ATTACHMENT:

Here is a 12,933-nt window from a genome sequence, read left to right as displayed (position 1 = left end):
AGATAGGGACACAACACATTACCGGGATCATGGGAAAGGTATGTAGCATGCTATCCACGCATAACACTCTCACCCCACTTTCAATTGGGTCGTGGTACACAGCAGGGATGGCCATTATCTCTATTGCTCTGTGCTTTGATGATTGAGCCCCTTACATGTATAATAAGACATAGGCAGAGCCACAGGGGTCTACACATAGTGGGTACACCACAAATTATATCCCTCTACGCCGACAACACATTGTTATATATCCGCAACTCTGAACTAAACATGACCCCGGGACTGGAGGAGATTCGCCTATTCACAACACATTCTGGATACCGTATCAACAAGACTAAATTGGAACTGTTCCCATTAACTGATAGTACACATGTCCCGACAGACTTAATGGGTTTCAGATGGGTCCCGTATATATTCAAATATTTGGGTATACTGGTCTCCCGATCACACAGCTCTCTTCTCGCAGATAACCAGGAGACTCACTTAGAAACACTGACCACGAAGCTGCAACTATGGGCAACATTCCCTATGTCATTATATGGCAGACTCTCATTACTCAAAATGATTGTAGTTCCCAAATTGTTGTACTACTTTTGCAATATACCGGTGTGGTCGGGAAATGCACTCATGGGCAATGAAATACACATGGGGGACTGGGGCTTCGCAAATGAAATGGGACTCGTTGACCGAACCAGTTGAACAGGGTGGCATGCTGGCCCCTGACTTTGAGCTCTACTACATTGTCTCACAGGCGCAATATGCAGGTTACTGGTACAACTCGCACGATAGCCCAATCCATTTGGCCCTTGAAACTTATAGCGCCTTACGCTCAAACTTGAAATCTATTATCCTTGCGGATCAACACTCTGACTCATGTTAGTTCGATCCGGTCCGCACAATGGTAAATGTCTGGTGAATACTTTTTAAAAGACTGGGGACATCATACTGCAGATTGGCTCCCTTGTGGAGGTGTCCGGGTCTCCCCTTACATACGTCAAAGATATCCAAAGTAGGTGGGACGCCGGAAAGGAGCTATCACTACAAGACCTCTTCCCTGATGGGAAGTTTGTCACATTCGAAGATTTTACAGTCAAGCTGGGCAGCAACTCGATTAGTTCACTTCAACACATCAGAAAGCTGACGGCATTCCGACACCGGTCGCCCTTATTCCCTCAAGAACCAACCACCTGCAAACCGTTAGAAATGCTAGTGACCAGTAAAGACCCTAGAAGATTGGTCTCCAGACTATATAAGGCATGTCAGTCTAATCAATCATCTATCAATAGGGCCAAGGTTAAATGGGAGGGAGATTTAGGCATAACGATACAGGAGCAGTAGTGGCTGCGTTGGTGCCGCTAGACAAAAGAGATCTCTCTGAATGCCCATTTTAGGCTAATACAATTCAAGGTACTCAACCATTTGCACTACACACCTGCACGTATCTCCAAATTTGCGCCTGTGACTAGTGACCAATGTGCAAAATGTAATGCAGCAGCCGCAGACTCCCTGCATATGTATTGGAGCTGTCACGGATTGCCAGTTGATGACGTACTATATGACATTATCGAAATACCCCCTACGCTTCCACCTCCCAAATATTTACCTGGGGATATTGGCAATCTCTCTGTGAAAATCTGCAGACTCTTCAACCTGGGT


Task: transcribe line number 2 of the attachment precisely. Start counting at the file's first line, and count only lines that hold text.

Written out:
AGATAGGGACACAACACATTACCGGGATCATGGGAAAGGTATGTAGCATGCTATCCACGCATAACACTCTCACCCCACTTTCAATTGGGTCGTGGTACACAGCAGGGATGGCCATTATCTCTATTGCTCTGTGCTTTGATGATTGAGCCCCTTACATGTATAATAAGACATAGGCAGAGCCACAGGGGTCTACACATAGTGGGTACACCACAAATTATATCCCTCTACGCCGACAACACATTGTTATATATCCGCAACTCTGAACTAAACATGACCCCGGGACTGGAGGAGATTCGCCTATTCACAACACATTCTGGATACCGTATCAACAAGACTAAATTGGAACTGTTCCCATTAACTGATAGTACACATGTCCCGACAGACTTAATGGGTTTCAGATGGGTCCCGTATATATTCAAATATTTGGGTATACTGGTCTCCCGATCACACAGCTCTCTTCTCGCAGATAACCAGGAGACTCACTTAGAAACACTGACCACGAAGCTGCAACTATGGGCAACATTCCCTATGTCATTATATGGCAGACTCTCATTACTCAAAATGATTGTAGTTCCCAAATTGTTGTACTACTTTTGCAATATACCGGTGTGGTCGGGAAATGCACTCATGGGCAATGAAATACACATGGGGGACTGGGGCTTCGCAAATGAAATGGGACTCGTTGACCGAACCAGTTGAACAGGGTGGCATGCTGGCCCCTGACTTTGAGCTCTACTACATTGTCTCACAGGCGCAATATGCAGGTTACTGGTACAACTCGCACGATAGCCCAATCCATTTGGCCCTTGAAACTTATAGCGCCTTACGCTCAAACTTGAAATCTATTATCCTTGCGGATCAACACTCTGACTCATGTTAGTTCGATCCGGTCCGCACAATGGTAAATGTCTGGTGAATACTTTTTAAAAGACTGGGGACATCATACTGCAGATTGGCTCCCTTGTGGAGGTGTCCGGGTCTCCCCTTACATACGTCAAAGATATCCAAAGTAGGTGGGACGCCGGAAAGGAGCTATCACTACAAGACCTCTTCCCTGATGGGAAGTTTGTCACATTCGAAGATTTTACAGTCAAGCTGGGCAGCAACTCGATTAGTTCACTTCAACACATCAGAAAGCTGACGGCATTCCGACACCGGTCGCCCTTATTCCCTCAAGAACCAACCACCTGCAAACCGTTAGAAATGCTAGTGACCAGTAAAGACCCTAGAAGATTGGTCTCCAGACTATATAAGGCATGTCAGTCTAATCAATCATCTATCAATAGGGCCAAGGTTAAATGGGAGGGAGATTTAGGCATAACGATACAGGAGCAGTAGTGGCTGCGTTGGTGCCGCTAGACAAAAGAGATCTCTCTGAATGCCCATTTTAGGCTAATACAATTCAAGGTACTCAACCATTTGCACTACACACCTGCACGTATCTCCAAATTTGCGCCTGTGACTAGTGACCAATGTGCAAAATGTAATGCAGCAGCCGCAGACTCCCTGCATATGTATTGGAGCTGTCACGGATTGCCAGTTGATGACGTACTATATGACATTATCGAAATACCCCCTACGCTTCCACCTCCCAAATATTTACCTGGGGATATTGGCAATCTCTCTGTGAAAATCTGCAGACTCTTCAACCTGGGT